Car liked negotiating the hills and curves of the parkway and quickly learned the route to a comfortable parking spot in Washington Park near Kathy’s apartment. I wondered if Car had something going on with a friend in the neighborhood. Car vehemently denied any motivation except to ensure that Kathy and I could be together. “Al, your wish is my command.” 

Also during the weeks before my job search ended, Car and I often spent evenings visiting people I knew in the Bronx and Westchester County. One evening I decided to introduce Car to Nora’s red Camaro convertible. It turned out to be a bad experience for Car. 

“Al, how could you take us to Tuckahoe? We’re plain country folk. And Nora’s not for you. She’s much too serious, too intense.” 
“OK, Car. One down.” 

Near Thanksgiving Bill H and I drove Car to Washington, DC, to take part in a Vietnam War protest. Bill invited two former Maryknoll nuns to join us. The next weekend Car spoke out as we drove the Taconic Parkway toward Albany. 

“Come on, Al, what were you and Bill thinking? You know nuns are a pain, including ex-nuns. One, Susan I think, even wanted to eat raw oysters. Ugh.” 
“I don’t need your comments this morning, Car, but thanks for getting us to DC and back.” 
“Al, you must have noticed that I get very excited when we go to Albany on weekends. Kathy’s the one for you.” 
“You’re assuming an awful lot, Car. I’m fascinated by that blond, tough, witty, and vulgar woman who leads the Committee of Returned Volunteers’ meetings. She’s really, really sexy.” 
“And way out of your league, Al.” 
I chose not to take Car into Manhattan for my date with Julia, who had recently immigrated from Hong Kong. It would not have mattered if I had. After that evening I did not need Car’s insight to assure me that a relationship with Julia would go nowhere. 
In the year 2001, Al began doing lawncare and furniture construction to supplement his retirement income. With more reflection time available, he resurrected his interest in writing memoir, essays, and short fiction. He added poetry to the mix in 2017. 

Thursday, March 04, 2021


The Red. Bird. Now at the feeder.

Seeds, wet in black piles beneath. 

Need to breathe. Stay. NOW!!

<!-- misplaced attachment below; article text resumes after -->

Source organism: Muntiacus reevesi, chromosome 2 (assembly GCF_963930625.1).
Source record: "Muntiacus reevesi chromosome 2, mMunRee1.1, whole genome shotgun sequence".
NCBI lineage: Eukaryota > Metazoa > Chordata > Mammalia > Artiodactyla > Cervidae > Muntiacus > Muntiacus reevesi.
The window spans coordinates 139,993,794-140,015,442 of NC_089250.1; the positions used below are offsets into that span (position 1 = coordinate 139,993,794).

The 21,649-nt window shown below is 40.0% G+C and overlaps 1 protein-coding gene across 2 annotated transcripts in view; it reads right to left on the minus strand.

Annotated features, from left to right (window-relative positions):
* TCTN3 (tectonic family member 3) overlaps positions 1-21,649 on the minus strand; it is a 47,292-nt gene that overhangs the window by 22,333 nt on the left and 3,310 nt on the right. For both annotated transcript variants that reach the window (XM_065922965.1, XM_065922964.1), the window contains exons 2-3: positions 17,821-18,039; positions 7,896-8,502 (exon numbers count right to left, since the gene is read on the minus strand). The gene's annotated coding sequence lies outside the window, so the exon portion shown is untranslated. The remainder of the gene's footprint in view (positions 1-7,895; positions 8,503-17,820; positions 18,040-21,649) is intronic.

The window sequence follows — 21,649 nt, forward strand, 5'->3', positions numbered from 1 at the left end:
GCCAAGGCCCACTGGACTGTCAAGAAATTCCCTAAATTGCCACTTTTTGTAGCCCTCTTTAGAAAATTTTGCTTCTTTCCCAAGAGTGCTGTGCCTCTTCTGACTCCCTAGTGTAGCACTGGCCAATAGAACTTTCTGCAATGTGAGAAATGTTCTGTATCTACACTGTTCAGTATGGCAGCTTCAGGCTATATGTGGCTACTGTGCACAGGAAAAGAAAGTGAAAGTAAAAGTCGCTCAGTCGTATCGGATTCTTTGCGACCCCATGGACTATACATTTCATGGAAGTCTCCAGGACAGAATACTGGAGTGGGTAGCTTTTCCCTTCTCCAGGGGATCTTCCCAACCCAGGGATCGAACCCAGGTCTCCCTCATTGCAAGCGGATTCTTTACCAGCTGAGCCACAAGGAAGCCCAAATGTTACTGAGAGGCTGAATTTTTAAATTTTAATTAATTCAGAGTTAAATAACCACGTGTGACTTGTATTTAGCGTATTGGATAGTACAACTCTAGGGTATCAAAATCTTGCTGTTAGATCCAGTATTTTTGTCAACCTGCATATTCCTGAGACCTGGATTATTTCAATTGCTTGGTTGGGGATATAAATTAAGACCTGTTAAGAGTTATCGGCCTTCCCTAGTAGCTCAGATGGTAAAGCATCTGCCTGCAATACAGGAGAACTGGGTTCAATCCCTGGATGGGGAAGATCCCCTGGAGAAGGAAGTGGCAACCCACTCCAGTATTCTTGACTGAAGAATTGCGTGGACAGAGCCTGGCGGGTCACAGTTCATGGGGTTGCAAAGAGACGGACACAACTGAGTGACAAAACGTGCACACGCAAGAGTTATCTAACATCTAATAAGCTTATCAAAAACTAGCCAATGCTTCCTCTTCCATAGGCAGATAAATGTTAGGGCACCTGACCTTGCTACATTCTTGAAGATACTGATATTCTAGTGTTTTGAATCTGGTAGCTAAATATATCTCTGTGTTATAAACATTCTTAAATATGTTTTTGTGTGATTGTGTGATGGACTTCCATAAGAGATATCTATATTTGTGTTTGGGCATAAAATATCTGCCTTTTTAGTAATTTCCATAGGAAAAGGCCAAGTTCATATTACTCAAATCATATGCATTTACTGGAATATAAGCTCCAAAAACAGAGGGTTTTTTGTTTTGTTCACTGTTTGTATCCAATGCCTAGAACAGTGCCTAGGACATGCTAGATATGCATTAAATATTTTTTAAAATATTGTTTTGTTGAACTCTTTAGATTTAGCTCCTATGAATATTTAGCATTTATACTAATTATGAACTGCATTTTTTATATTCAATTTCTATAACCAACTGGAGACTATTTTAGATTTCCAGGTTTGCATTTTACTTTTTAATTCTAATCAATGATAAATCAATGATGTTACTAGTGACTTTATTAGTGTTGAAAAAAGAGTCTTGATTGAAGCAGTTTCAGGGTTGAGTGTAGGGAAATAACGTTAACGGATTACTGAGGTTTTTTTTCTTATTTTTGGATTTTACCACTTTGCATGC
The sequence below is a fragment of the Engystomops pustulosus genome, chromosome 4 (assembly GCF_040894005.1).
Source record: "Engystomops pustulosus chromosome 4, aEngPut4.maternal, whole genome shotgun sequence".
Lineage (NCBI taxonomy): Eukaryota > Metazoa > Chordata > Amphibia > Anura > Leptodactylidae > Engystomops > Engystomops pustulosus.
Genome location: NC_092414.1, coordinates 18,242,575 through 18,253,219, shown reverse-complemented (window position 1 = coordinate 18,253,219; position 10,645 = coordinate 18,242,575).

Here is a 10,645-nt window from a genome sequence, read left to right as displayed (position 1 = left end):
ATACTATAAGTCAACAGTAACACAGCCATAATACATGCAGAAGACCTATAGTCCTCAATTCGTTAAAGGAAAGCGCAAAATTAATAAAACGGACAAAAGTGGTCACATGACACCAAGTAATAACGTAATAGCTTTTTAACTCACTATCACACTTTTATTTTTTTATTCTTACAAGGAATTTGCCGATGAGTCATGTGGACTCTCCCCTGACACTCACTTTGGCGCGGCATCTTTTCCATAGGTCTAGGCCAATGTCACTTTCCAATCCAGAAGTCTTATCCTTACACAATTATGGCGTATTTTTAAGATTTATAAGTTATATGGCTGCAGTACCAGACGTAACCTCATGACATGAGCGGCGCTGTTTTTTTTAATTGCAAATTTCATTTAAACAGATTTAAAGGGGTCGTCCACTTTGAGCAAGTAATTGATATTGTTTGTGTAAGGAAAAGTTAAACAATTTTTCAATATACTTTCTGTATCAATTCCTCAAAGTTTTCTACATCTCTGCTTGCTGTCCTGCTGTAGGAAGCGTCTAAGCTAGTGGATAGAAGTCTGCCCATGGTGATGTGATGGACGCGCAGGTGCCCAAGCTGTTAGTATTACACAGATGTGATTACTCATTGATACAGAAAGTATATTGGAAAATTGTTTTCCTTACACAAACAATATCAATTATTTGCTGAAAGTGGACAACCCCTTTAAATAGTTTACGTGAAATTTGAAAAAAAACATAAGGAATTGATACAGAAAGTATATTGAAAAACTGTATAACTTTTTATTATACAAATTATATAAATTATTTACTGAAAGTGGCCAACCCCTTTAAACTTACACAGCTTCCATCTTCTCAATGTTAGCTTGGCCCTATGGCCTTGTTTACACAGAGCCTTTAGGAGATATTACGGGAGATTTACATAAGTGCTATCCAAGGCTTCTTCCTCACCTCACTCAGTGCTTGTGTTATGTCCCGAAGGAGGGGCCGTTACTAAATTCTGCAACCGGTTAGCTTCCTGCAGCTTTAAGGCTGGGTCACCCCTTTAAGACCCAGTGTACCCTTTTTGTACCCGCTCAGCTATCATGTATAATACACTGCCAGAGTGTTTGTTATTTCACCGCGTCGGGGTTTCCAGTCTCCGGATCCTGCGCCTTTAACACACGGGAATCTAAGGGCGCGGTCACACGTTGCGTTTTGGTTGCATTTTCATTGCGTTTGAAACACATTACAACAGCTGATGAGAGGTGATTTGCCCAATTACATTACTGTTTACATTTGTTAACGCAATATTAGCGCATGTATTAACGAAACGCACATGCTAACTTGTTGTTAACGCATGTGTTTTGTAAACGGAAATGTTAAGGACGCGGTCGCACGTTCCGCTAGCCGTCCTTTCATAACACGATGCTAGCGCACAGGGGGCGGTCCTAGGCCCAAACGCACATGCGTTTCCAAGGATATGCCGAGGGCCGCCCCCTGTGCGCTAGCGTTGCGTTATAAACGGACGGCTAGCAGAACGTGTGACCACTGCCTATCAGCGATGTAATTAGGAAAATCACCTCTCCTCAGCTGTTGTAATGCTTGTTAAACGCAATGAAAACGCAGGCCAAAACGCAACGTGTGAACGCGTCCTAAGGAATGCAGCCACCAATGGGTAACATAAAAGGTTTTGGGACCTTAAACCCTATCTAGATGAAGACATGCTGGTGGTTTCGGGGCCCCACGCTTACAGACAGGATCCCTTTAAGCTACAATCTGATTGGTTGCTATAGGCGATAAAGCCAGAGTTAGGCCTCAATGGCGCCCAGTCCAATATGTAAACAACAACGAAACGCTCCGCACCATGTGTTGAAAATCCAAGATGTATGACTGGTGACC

How majestic this plump little bird is. 

So red. 

So so cold today. 

Minus nine. 

Hard wind. 

Oh cardinal you and your lime green mate 

strutting here, showing me how to WAIT!! 







BREATH! (oh how easily I forget the breath.)

Full heart. 

Red blood against the white snow. 

What a gift. 

How a 

Cardinal lifts my heart heavenward!

Monday, March 01, 2021

"WILL YOU HOLD MY STORY?" A wonderful new children's book by Kathy Joy!

 Here is Kathy Joy's brand new children's book -- one that will delight any age group! The message is universal!

During her decades-long radio career in the Denver, Colorado area, Kathy Joy was an often-sought after speaker for women's events. In the trenches herself with mothers of young children, Kathy brought a gritty and funny and uncut approach to daily realities.

After relocating to her home area of  rural Pennsylvania with her family, Kathy endured the sudden loss of her husband, Roger, who was only 60  years old.

To cope with her loss, Kathy began to imagine grief from a child's point of view. A big story inside a small person is very hard to carry!

"Will You Hold My Story?" grew out of this realization. The book reveals Kathy's very generous heart for sharing burdens. By telling our stories to people willing to listen with their whole hearts, we give others permission to unload their own weights and worries.

Kathy, who now makes her home in Erie, PA, is an enthusiastic supporter of therapy dogs and dogs in general, as they are such loyal friends, sweet companions and excellent listeners.

As the author of a four-book series called Breath of Joy, and as a social media fan and inspirational speaker, Kathy Joy has found her voice in the world of children's literature.

Kathy -- whose full name is Kathy Joy Hoffner -- holds a bachelor's degree in journalism and communication from Messiah College, in Grantham, PA. She says her favorite semester at college included the study of children's books.

To purchase the book, go to Do it today!